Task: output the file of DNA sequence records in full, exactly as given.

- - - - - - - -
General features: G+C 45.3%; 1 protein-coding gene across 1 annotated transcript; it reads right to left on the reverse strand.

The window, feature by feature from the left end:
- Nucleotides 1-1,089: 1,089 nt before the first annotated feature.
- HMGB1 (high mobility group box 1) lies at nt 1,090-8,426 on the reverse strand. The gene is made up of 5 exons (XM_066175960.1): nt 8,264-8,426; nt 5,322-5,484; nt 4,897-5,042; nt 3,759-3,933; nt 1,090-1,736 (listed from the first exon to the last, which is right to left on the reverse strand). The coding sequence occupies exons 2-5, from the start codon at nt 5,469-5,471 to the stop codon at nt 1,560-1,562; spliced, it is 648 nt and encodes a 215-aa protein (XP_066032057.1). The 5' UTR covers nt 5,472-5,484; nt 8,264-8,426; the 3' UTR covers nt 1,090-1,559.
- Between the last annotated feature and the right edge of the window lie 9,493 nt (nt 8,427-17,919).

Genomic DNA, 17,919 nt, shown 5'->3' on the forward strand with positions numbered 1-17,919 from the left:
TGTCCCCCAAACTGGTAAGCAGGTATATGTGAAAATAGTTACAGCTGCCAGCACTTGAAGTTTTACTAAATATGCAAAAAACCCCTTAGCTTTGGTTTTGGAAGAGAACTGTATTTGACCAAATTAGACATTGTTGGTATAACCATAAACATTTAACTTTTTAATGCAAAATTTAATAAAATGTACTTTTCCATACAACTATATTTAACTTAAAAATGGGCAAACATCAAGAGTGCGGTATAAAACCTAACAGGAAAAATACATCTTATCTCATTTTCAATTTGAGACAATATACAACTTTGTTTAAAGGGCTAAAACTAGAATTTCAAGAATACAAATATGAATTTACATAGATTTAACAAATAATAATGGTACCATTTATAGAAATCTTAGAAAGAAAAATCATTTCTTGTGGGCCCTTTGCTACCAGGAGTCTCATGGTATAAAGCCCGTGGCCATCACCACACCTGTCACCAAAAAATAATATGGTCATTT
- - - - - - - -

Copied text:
General features: G+C 45.3%; 1 protein-coding gene across 1 annotated transcript; it reads right to left on the reverse strand.

The window, feature by feature from the left end:
- Nucleotides 1-1,089: 1,089 nt before the first annotated feature.
- HMGB1 (high mobility group box 1) lies at nt 1,090-8,426 on the reverse strand. The gene is made up of 5 exons (XM_066175960.1): nt 8,264-8,426; nt 5,322-5,484; nt 4,897-5,042; nt 3,759-3,933; nt 1,090-1,736 (listed from the first exon to the last, which is right to left on the reverse strand). The coding sequence occupies exons 2-5, from the start codon at nt 5,469-5,471 to the stop codon at nt 1,560-1,562; spliced, it is 648 nt and encodes a 215-aa protein (XP_066032057.1). The 5' UTR covers nt 5,472-5,484; nt 8,264-8,426; the 3' UTR covers nt 1,090-1,559.
- Between the last annotated feature and the right edge of the window lie 9,493 nt (nt 8,427-17,919).

Genomic DNA, 17,919 nt, shown 5'->3' on the forward strand with positions numbered 1-17,919 from the left:
TGTCCCCCAAACTGGTAAGCAGGTATATGTGAAAATAGTTACAGCTGCCAGCACTTGAAGTTTTACTAAATATGCAAAAAACCCCTTAGCTTTGGTTTTGGAAGAGAACTGTATTTGACCAAATTAGACATTGTTGGTATAACCATAAACATTTAACTTTTTAATGCAAAATTTAATAAAATGTACTTTTCCATACAACTATATTTAACTTAAAAATGGGCAAACATCAAGAGTGCGGTATAAAACCTAACAGGAAAAATACATCTTATCTCATTTTCAATTTGAGACAATATACAACTTTGTTTAAAGGGCTAAAACTAGAATTTCAAGAATACAAATATGAATTTACATAGATTTAACAAATAATAATGGTACCATTTATAGAAATCTTAGAAAGAAAAATCATTTCTTGTGGGCCCTTTGCTACCAGGAGTCTCATGGTATAAAGCCCGTGGCCATCACCACACCTGTCACCAAAAAATAATATGGTCATTT